Nearly half of the park now sits over a massive loading dock structure. The design team had to preserve Memorial Union’s routine building functions and services, which included 300 weekly deliveries and serving as the home of a student services building, the Red Gym, and a conference center, the Pyle Center.

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UWM FES Kessler 5816The underground loading dock includes a 60-foot turntable that allows truck drivers to rotate their vehicles and back into the adjacent loading bays. Photo by Grant Kessler

“The team concluded that there was no effective at-grade solution that would not disrupt the park experience,” says Korz. “Instead, the team researched and incorporated a highly engineered subsurface loading dock and entry tunnel that provide service vehicles with underground access to the adjacent buildings.”

The underground loading dock includes a 60-foot turntable-style loading dock. Semi-tractor trailers up to 55 feet long pull onto the turntable, rotate 180 degrees and move back into three adjacent loading bays, where staff unload shipments.

“The flow has been improved immensely since the days of an unprotected two-bay dock with a single circa-1928 elevator,” Korz says. “The Memorial Union manages the dock, which also provides underground access to three buildings where the Memorial Union provides contract dining services through its catering division. Since the kitchen is on the same underground plane, we can have food out of the oven and moved to our clients seamlessly, underground, in less than 10 minutes. Previously, the food and staff were subjected to 30 mile-per-hour January winds coming off the frozen lake, which was far from ideal for foodservice.” The dock also provides space for recycling and trash and underground access to buildings housing Memorial Union catering clients.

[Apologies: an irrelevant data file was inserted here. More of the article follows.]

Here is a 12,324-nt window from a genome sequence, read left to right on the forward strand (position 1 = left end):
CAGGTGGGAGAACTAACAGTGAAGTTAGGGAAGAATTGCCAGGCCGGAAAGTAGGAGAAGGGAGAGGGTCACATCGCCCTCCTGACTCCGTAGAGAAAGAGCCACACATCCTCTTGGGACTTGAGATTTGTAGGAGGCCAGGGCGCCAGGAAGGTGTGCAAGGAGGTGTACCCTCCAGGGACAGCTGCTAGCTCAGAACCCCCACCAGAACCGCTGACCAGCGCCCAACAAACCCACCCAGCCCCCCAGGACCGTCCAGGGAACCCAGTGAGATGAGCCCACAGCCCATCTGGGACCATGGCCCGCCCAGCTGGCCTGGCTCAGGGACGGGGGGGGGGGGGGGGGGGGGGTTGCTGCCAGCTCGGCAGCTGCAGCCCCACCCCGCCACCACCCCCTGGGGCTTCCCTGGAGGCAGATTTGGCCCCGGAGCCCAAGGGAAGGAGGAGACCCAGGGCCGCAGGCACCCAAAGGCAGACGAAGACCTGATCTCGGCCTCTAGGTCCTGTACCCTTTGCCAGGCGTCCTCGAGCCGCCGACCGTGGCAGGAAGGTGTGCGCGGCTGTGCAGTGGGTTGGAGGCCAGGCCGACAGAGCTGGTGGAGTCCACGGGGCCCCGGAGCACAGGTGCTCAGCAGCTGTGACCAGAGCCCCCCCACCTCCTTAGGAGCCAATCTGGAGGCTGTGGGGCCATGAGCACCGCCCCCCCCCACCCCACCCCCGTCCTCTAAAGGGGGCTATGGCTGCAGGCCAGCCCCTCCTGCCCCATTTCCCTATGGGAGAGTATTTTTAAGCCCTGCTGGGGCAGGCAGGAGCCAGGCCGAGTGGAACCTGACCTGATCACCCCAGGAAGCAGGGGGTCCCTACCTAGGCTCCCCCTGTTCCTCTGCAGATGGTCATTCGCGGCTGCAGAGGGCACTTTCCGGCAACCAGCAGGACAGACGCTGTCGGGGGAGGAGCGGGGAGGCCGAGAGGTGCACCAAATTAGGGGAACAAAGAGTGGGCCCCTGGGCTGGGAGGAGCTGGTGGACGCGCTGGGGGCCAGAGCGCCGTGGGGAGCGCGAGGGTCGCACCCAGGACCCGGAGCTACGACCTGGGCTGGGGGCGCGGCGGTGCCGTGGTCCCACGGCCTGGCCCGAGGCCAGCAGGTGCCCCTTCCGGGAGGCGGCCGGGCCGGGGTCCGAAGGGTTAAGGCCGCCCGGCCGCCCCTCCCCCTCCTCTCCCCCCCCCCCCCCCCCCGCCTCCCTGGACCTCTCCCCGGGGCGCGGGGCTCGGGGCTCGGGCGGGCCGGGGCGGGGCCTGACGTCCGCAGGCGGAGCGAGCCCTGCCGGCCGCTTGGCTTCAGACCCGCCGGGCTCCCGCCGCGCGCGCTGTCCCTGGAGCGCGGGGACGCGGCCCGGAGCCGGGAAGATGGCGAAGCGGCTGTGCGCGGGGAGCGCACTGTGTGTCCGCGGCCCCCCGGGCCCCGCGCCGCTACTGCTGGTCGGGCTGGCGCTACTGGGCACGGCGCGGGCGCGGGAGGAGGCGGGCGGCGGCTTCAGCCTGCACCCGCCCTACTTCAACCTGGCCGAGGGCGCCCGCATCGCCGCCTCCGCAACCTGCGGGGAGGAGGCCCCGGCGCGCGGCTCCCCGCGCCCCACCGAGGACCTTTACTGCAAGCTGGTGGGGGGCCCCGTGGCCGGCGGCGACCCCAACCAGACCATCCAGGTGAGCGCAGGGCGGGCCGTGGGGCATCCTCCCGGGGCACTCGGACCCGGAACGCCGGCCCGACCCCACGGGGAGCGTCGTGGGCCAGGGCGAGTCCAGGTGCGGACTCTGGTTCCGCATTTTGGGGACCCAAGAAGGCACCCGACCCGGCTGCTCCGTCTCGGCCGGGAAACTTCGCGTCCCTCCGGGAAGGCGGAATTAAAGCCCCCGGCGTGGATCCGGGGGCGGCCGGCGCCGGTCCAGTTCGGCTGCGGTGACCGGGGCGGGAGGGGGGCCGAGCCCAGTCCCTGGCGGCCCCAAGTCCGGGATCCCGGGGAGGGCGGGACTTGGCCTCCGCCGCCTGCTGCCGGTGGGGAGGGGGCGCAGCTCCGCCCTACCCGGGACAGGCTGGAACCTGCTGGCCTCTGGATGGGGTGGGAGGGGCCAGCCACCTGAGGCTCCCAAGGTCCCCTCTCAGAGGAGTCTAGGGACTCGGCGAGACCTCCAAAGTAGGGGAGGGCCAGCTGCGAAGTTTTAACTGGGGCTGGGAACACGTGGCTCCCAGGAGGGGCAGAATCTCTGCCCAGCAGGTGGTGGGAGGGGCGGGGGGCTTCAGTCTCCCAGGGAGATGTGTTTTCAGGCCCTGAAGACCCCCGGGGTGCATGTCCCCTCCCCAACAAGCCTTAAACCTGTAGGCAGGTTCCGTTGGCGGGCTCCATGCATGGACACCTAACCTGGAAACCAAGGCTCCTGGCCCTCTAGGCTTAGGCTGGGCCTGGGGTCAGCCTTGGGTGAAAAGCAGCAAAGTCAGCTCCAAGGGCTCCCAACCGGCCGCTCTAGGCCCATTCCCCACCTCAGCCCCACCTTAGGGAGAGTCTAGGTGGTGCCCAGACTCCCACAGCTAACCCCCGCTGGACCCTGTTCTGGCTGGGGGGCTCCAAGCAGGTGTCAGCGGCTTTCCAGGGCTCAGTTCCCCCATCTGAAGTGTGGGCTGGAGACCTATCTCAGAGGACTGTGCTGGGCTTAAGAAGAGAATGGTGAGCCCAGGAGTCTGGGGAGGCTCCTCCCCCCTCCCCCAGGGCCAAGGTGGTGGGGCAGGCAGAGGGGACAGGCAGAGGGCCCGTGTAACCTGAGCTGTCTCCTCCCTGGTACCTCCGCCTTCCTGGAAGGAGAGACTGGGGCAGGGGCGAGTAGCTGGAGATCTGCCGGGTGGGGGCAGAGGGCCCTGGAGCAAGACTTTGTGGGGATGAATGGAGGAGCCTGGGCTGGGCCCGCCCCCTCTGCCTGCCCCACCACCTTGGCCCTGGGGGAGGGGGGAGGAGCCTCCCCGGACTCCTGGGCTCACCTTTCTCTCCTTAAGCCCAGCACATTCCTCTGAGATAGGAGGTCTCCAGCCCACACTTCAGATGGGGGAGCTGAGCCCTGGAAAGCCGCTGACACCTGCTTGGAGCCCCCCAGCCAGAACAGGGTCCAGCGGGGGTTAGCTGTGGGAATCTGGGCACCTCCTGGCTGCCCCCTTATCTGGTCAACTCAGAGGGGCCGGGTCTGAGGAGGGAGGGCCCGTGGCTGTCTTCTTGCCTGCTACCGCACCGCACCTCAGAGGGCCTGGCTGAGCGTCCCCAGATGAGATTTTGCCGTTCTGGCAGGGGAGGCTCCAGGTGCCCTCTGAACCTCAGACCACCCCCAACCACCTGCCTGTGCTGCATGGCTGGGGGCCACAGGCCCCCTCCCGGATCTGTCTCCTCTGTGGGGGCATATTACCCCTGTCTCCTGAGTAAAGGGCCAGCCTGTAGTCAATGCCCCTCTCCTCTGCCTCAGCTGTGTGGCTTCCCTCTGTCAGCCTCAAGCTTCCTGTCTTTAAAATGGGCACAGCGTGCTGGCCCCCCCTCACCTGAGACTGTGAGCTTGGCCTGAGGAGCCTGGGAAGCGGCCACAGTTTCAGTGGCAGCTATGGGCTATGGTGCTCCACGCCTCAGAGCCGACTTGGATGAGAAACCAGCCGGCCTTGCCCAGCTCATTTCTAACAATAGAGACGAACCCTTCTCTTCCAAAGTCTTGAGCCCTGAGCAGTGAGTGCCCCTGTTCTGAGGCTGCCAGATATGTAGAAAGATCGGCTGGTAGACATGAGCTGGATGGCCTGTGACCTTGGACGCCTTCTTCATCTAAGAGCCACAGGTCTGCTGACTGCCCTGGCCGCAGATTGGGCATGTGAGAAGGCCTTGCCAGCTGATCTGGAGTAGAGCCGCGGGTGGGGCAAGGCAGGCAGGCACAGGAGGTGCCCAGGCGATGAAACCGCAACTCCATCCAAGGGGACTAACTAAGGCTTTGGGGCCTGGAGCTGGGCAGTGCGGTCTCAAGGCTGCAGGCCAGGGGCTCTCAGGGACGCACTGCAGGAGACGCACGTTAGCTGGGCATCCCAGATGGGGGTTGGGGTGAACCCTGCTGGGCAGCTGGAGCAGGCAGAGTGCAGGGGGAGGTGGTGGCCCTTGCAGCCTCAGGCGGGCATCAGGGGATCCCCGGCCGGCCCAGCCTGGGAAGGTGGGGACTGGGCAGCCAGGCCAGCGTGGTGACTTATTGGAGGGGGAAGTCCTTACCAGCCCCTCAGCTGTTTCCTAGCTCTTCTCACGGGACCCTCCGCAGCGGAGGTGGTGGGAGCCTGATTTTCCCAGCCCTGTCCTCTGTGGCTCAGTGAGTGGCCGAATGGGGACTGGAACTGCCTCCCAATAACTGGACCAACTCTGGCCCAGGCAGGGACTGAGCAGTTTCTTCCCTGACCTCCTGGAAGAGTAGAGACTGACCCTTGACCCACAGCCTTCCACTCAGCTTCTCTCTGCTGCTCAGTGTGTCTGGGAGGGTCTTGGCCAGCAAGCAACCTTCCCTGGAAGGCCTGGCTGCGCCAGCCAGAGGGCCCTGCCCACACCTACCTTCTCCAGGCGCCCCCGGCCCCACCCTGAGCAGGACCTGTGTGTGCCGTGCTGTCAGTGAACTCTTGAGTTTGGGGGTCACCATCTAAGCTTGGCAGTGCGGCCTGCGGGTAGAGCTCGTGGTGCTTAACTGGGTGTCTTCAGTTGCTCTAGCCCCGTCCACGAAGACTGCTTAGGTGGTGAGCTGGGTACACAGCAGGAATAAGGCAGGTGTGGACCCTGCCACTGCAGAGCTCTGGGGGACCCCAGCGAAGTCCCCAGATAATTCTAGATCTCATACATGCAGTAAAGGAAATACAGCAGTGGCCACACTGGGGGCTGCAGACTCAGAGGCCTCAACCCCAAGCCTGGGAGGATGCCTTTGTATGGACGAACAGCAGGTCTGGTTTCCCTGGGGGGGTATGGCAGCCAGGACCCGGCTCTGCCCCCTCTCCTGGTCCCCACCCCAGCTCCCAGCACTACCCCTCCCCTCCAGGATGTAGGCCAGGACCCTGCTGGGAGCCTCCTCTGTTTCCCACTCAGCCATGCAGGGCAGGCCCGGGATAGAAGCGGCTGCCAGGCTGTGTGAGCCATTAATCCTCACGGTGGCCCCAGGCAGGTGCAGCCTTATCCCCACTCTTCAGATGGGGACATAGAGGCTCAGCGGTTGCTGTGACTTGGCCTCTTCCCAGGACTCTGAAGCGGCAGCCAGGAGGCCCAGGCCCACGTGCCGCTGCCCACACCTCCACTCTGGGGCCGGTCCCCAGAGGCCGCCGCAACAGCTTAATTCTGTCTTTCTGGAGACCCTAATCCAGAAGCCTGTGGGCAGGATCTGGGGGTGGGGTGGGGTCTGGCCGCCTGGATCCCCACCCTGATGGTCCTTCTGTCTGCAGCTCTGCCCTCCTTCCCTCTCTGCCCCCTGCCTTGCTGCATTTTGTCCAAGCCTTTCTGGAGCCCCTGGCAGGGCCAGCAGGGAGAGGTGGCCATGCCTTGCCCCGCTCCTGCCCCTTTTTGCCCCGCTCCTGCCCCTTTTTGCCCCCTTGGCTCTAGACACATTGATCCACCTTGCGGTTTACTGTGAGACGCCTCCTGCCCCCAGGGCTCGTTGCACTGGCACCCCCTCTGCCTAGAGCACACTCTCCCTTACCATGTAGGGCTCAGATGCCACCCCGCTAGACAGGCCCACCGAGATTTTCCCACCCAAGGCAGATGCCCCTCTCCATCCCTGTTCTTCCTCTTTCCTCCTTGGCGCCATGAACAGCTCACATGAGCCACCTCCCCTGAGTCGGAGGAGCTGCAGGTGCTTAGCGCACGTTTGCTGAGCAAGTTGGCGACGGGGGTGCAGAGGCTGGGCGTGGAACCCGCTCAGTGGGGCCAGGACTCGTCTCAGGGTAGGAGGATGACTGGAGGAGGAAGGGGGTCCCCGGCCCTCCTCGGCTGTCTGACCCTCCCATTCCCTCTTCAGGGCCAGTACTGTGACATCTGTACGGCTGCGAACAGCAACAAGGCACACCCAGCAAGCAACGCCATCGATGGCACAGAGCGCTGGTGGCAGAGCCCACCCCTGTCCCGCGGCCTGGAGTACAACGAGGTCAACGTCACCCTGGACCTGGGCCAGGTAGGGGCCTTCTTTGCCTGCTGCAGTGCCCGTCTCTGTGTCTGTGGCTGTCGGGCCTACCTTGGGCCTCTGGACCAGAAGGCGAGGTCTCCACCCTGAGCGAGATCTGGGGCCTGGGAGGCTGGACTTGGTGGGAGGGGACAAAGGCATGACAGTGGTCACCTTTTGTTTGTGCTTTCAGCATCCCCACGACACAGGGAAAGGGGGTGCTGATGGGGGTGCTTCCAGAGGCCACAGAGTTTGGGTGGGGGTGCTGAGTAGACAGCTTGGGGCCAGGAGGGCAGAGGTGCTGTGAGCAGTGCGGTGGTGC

“A specialty software to calculate turning radii for different-size vehicles was enabled to deal with the fact that the dock could only come so close to its neighbor, the Red Gym, which is on the National Historic Registry,” Seelye says.

“Our facility had to maintain a 15-foot clearance from the Red Gym footings,” says Korz. “This in turn compressed the loading dock size. The only solution to deal with the unique constraints and allow the size of vehicles we need to handle our deliveries was the turntable, which allows precise placement of the vehicles to the right loading bays without unwieldy maneuvering by the driver.”

The major production kitchen services more than $4 million in catering and events. “We expanded and renovated about 60 percent of this space, including the coolers and HVAC,” Korz says.

Inside, the product flow and security were significantly improved by card access and staff access to a bank of seven walk-in coolers, a freezer and dry storage that service the kitchen. “Staff check in bulk storage goods here, saving valuable production space,” Seelye says. “Day production storage, connected by a new service elevator, is located at the first-level kitchen.”

Left: A bank of seven walk-in coolers near the loading dock makes for a seamless transition of items for kitchen staff. Photo by Grant Kessler